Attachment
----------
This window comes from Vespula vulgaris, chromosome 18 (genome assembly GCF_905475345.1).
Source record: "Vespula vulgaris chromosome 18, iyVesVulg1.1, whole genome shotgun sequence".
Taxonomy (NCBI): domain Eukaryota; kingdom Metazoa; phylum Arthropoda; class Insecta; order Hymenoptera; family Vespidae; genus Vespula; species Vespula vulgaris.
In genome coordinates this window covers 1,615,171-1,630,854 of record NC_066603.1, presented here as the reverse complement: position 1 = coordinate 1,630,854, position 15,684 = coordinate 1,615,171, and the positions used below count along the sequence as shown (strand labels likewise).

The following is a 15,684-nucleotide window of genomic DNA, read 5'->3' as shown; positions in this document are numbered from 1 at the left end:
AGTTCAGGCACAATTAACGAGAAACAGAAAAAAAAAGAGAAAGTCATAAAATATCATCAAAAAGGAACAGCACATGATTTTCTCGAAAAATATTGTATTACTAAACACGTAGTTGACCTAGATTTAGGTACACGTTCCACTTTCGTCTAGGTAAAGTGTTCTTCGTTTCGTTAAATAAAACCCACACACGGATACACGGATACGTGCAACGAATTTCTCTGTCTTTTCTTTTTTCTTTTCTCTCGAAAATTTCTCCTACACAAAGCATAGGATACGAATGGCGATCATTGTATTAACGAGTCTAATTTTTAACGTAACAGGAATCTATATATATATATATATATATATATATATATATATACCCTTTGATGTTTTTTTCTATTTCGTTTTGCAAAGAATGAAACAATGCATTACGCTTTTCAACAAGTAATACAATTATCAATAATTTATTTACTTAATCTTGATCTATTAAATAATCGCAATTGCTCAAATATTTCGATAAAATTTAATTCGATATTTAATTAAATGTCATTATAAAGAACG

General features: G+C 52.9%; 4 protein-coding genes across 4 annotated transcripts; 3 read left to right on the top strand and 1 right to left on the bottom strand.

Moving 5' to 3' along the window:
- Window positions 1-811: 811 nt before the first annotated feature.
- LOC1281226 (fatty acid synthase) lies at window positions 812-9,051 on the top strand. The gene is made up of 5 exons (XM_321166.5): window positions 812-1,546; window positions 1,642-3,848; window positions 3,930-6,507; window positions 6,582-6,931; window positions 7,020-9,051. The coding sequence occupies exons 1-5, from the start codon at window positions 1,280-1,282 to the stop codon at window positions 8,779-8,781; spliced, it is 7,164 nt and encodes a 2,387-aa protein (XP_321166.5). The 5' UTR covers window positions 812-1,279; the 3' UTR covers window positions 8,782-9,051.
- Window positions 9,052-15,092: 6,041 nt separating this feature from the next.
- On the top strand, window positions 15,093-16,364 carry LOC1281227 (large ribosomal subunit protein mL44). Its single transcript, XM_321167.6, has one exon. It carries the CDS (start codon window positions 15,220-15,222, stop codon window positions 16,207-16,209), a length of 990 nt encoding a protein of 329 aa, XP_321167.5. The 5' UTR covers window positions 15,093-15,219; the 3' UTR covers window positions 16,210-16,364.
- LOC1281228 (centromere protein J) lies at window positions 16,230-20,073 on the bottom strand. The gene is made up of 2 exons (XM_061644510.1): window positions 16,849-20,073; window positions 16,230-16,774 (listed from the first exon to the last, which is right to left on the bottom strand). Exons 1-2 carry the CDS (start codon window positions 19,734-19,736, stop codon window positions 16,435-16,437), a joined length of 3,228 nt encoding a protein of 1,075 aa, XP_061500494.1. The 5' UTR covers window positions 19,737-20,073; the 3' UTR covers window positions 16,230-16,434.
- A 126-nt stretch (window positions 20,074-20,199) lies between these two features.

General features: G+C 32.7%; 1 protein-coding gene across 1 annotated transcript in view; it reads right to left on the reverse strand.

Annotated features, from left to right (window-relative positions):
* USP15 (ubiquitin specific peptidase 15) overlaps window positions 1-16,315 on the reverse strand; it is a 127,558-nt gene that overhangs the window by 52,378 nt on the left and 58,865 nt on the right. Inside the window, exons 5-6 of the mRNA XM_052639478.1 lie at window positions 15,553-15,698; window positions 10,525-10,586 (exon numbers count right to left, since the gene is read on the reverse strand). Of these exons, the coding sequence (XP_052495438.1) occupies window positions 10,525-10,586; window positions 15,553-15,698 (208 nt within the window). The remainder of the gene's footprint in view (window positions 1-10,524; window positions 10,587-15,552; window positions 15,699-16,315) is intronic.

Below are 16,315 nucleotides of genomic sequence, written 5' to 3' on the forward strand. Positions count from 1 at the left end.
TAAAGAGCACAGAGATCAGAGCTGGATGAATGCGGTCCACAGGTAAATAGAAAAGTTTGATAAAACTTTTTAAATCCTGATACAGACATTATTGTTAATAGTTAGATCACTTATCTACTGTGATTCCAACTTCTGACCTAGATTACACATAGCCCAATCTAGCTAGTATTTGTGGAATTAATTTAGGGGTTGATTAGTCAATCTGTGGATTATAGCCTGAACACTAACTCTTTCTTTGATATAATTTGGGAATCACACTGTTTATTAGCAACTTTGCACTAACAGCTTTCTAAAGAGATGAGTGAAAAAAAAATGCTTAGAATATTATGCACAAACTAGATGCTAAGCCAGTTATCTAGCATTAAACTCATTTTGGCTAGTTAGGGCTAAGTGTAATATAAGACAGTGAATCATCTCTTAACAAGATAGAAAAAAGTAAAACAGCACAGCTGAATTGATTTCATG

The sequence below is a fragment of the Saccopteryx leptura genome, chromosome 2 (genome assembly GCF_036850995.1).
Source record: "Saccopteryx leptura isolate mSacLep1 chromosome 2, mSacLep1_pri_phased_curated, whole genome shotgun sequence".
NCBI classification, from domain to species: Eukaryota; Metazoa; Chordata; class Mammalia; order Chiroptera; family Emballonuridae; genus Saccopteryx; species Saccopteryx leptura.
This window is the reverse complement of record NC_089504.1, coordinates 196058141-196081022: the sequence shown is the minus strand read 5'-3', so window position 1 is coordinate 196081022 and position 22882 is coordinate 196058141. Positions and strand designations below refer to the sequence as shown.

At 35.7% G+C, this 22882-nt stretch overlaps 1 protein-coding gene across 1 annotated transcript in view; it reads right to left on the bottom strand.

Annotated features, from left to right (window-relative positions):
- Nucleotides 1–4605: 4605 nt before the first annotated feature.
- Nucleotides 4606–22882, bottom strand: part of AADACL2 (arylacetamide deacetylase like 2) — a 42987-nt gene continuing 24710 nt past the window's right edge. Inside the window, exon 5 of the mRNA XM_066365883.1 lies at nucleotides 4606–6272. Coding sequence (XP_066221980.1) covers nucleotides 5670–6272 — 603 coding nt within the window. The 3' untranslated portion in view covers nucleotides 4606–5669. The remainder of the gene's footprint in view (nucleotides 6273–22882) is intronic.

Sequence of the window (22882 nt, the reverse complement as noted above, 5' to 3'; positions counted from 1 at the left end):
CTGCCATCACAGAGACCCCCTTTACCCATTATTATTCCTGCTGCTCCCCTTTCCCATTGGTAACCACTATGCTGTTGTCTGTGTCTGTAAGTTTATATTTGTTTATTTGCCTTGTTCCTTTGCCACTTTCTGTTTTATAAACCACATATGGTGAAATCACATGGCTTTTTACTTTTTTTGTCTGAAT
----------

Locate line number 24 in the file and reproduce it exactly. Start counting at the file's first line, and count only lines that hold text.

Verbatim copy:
At 35.7% G+C, this 22882-nt stretch overlaps 1 protein-coding gene across 1 annotated transcript in view; it reads right to left on the bottom strand.